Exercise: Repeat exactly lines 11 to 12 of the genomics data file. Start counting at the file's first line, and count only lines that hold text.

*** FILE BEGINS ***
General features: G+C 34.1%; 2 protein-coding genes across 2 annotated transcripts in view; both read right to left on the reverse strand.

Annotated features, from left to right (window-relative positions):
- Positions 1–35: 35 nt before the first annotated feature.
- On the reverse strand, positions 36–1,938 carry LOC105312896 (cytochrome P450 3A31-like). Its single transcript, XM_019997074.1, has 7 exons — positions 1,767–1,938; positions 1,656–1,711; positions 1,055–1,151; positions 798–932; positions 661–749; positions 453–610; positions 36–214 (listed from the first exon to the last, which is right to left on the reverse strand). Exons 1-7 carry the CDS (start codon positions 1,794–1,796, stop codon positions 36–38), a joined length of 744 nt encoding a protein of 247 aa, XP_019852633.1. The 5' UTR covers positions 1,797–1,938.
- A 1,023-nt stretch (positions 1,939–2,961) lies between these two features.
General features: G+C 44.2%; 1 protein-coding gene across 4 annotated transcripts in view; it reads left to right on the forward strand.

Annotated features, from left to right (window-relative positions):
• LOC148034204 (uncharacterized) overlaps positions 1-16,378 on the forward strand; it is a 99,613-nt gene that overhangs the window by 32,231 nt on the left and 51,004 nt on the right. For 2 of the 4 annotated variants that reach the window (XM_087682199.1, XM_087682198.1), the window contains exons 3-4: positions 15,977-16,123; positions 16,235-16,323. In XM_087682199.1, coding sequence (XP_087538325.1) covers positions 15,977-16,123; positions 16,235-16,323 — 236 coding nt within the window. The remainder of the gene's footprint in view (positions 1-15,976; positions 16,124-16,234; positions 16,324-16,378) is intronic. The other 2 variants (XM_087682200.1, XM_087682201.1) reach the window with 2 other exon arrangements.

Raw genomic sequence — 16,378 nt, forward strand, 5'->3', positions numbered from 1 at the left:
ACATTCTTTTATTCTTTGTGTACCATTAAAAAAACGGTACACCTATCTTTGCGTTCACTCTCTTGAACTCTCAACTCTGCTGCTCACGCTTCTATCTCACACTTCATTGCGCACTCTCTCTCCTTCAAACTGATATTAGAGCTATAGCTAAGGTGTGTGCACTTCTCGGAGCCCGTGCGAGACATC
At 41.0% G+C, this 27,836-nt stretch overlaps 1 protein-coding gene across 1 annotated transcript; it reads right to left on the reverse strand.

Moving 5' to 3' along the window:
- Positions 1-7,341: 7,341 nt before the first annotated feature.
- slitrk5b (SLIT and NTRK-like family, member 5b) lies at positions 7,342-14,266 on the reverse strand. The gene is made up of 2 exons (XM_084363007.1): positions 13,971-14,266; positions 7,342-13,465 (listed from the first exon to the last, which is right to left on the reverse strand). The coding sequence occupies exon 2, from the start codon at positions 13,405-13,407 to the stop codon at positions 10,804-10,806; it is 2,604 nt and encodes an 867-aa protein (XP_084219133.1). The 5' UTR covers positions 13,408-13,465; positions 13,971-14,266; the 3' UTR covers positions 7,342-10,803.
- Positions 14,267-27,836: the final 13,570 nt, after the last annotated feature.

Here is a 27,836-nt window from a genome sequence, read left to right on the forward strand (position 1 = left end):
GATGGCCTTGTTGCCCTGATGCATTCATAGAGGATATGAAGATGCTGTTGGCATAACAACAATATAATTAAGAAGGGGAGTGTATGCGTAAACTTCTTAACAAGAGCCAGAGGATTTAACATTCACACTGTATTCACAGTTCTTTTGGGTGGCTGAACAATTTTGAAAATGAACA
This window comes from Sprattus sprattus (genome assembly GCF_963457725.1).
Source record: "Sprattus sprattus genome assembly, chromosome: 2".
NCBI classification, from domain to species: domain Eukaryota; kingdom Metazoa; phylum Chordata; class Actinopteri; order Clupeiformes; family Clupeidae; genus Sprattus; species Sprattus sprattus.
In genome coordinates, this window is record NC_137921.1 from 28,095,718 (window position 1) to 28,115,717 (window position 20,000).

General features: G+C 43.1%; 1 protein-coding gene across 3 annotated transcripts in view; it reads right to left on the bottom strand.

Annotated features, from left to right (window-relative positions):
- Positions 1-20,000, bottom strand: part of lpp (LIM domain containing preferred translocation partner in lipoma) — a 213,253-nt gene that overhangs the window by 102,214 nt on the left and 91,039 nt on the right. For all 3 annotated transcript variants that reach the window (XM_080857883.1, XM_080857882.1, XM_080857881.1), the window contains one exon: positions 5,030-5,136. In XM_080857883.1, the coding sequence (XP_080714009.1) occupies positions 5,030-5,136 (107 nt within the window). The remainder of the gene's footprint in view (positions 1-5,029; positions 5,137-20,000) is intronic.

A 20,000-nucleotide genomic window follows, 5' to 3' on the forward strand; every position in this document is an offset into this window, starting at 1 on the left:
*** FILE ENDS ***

At 41.0% G+C, this 27,836-nt stretch overlaps 1 protein-coding gene across 1 annotated transcript; it reads right to left on the reverse strand.

Moving 5' to 3' along the window: